Sanctions 101: An introduction
22 May 2015 10:04 am by Mark Dunn
This is the first in a three-part guest blog series by Clayton Mitchell, UK Financial Services Practices Lead for Crowe Risk Consulting, following his presentation 'Focus on Sanctions: Current trends and best practice' at the recent ACAMS UK Chapter meeting hosted by LexisNexis.
Economic sanctions are nothing new. The Megarian Decree is cited as the first documented example of an economic sanction which was issued by the Athenian Pericles in 432 B.C. and evolved into the Peloponnesian War.
In modern times, sanctions continue to be used in an attempt to stop states waging war or seeking the means to do so. They are also used in an effort to bring about political change or as tools in a dispute between nations. For most of their history sanctions have rarely had the intended effect, with the notable exception of South Africa in the 1980s which helped bring an end to apartheid.
The international sanctions regime of the 21st century, however, is more complex than anything that has gone before. A series of national and supranational bodies regulate and administer a complicated list of sanctions involving multiple countries, persons and entities.
Traditionally, sanctions have been imposed upon commodities - usually oil and gas - to strangle a foreign government into submission in addition to putting sanctions on currency. But sanctions are increasingly being imposed upon "virtual" activities, particularly those of the financial and banking sectors. Recently the US has gone even further, announcing sanctions against individuals or entities believed to be behind cyber-attacks that threaten the US' security, foreign policy or economy.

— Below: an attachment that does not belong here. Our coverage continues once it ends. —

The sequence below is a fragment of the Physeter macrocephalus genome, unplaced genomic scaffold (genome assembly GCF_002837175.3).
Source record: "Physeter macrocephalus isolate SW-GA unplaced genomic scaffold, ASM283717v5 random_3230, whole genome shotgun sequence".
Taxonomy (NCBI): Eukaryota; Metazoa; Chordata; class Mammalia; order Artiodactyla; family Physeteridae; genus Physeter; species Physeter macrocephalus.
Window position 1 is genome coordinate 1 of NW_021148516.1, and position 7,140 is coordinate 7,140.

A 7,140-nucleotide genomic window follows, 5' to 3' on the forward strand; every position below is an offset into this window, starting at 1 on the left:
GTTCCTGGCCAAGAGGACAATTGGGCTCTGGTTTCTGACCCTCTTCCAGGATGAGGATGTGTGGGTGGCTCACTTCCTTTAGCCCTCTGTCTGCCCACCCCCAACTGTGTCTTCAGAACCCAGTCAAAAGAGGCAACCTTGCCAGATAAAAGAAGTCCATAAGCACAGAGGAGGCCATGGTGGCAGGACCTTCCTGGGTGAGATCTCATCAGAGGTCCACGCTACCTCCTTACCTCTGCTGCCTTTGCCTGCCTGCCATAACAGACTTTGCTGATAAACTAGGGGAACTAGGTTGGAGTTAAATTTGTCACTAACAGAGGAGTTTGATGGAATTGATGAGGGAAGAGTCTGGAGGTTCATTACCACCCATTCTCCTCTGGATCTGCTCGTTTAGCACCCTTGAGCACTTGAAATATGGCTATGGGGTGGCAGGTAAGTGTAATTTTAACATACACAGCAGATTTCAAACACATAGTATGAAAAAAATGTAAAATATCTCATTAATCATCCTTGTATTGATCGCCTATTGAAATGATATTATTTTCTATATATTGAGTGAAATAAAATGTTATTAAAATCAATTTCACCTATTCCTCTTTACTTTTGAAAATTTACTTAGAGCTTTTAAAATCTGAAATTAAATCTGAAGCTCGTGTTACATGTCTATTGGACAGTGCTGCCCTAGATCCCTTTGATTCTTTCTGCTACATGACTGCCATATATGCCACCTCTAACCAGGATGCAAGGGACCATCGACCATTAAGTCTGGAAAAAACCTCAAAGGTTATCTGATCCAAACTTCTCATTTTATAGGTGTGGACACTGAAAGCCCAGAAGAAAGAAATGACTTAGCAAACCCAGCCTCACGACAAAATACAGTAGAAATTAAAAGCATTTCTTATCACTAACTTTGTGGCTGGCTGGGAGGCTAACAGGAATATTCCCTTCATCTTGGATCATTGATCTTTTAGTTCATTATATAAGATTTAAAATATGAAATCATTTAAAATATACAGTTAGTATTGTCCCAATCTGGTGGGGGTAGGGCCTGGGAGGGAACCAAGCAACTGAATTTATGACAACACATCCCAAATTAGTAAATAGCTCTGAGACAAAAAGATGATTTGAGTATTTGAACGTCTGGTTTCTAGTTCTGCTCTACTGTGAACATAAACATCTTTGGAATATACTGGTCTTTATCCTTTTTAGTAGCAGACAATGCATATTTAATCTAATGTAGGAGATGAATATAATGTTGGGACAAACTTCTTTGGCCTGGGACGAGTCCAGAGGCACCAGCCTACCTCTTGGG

For businesses trading internationally, sanctions represent a very real and potentially catastrophic area. Recent penalties meted out to companies that have breached various sanctions regimes have involved eye-watering sums with fines as high as $8.9 billion.
In June last year, French bank BNP Paribas pleaded guilty to two criminal charges for breeching US sanctions. The bank agreed to pay a fine of almost $9 billion to resolve the case – the largest penalty to date.
It is not just banks and financial institutions that face severe fines. In July of last year Epsilon Electronics was fined more than $4 million for violating the Iranian transactions and sanctions regime.
The international sanctions regime is a dynamic and rapidly changing area which continues to develop outside the compliance programme and overlaps jurisdictions, geography and national borders. Therefore, Sanctions affect every area of a firm's compliance process from risk assessment, policies and procedures, through internal and external data systems and controls to case management and modeling.
Here in Britain, the area is complicated further by the Financial Conduct Authority's increasing attention on financial crime. Its role is to ensure that the firms it supervises have adequate systems and controls to comply with the UK's financial sanctions regime. The most recently issued business plan notes that "During 2015/16 we will continue to focus on both anti-money laundering (including terrorist financing and sanctions) and anti-bribery and corruption measures, as these are the areas in which we consider we can deliver the most value". Clearly, in the era of globalisation, businesses are more exposed to a greater number of sanctions involving multiple jurisdictions than ever. A single transaction can represent multiple violations and put a company and its directors at risk of severe civil penalties, as well as criminal liabilities. Yet many firms do not have sufficient resources or the right expertise to handle the current regulatory environment. A number of financial institutions lack the appropriate levels of risk management when it comes to administering their sanctions programmes.
In the next two blogs, I will be outlining the current international sanctions regime and the penalties firms are now facing. I will also discuss the operational challenges of trading in this environment and will present a clear sanctions survival guide to help businesses in the fight for compliance.
ps 3 ways you can apply this information right now to…
- An enhanced due diligence process in place can help you protect against your business from working with sanctioned entities. Find out how you can help mitigate this risk.
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